“It’s NOT about aliens!” This is my adamant response to the film, Signs by M. Night Shyamalan. In fact, in each of Shyamalan’s films, Signs, The Sixth Sense, Unbreakable, The Village, I have learned to pay attention to the underlying meanings, the personal, intimate reflections of being human. Even though these films include that “unhuman” ingredient that gives us chills and that shrinking feeling before an upcoming scene, I believe that each film speaks to the inner lives of men: Who are we, what motivates us and what will we do once we know?
In Signs, the Hess family is relentlessly harassed by the worst type of alien – it strikes all of the imagery of what is believed about ETs, even down to the big, blackened, angled-upward eyes – yet, they are unknown, unnumbered and HUGE!
Father Graham, father of the Hess family, and former town minister struggles to keep his family alive physically, while his own faith has died. He is having a really bad time in his life. Not only are aliens invading his quiet farm and rural community – he recently lost his wife, Colleen, to an odd, “It must have been God’s plan” auto accident.
She speaks to Graham one last time and tells him the key to overcoming the odds, “Tell Merrill to ‘swing away.’” Merrill is the live-in brother-in-law, a defunct town baseball star who comes to help with the kids and farm after the loss of Colleen. Just like Graham, Merrill’s loss in life – never making it to the big leagues – is a redemptive piece of this scary movie.
We never go it alone in life. Often it is our family that helps us through. In this regard, Graham’s two children, Morgan, an asthma sufferer, and Bo, a water-drinking enthusiast, each lend a hand toward the redemption of their loss and life.
Morgan suffers an extreme asthma attack while in the cellar of their home in their last attempt to escape the aliens. It is during this scene that Father Graham rekindles his faith. It as if he lives the words that Peter said to Christ,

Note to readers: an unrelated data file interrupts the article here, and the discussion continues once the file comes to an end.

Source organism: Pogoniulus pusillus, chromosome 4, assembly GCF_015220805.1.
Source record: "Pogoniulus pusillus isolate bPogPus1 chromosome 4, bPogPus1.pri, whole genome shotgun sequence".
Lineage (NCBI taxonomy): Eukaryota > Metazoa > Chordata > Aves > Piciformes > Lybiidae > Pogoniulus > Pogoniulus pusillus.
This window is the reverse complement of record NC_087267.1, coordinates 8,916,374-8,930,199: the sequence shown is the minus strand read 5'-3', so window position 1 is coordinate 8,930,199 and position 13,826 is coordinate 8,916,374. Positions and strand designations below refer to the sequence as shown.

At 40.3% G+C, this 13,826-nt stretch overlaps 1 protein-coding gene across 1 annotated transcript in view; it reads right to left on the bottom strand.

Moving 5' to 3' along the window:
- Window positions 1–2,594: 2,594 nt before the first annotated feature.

“Where can I go, who else has the words of life?” As he cradles his son with his words, “Breathe, Morgan. Breathe,”
Graham takes his first deep relinquishing breath since the loss of his wife. Once the chaos above their heads dies down, all four emerge from the cellar. On TV they see a report that the aliens are retreating, but they also see the reflection of one lingering foe.
In one chaotic, climactic scene, Merrill grabs his baseball bat, hold up on the wall for posterity, to “swing away” at the intruder. Bo stands in the background like the smallest of damsels in distress – but her water glasses, all half-filled, litter the living room. Morgan, having another asthma attack, is grabbed by the alien as hostage, and sprayed with a mist to secure his captivity. Merrill swings away, the half-filled glasses pellet the air, leaving the water-susceptible alien decimated. Graham sweeps Morgan up and outside and discovers that his son’s asthma-closed lungs actually saved his life.
We all breathe a lot easier after the aliens leave town. But it is the breath of new life that redeems Graham and his grief-stricken family from the grasp of sorrow and unbelief. And through this film we are invited to discover who are we, what motivates us and what will we do once we know?
My teenage son will argue the point with me, but I still say, “It’s NOT about aliens!”
If you haven’t seen Signs, you have to. I’m looking forward to his next film. After all, I have to find out what it is really about.
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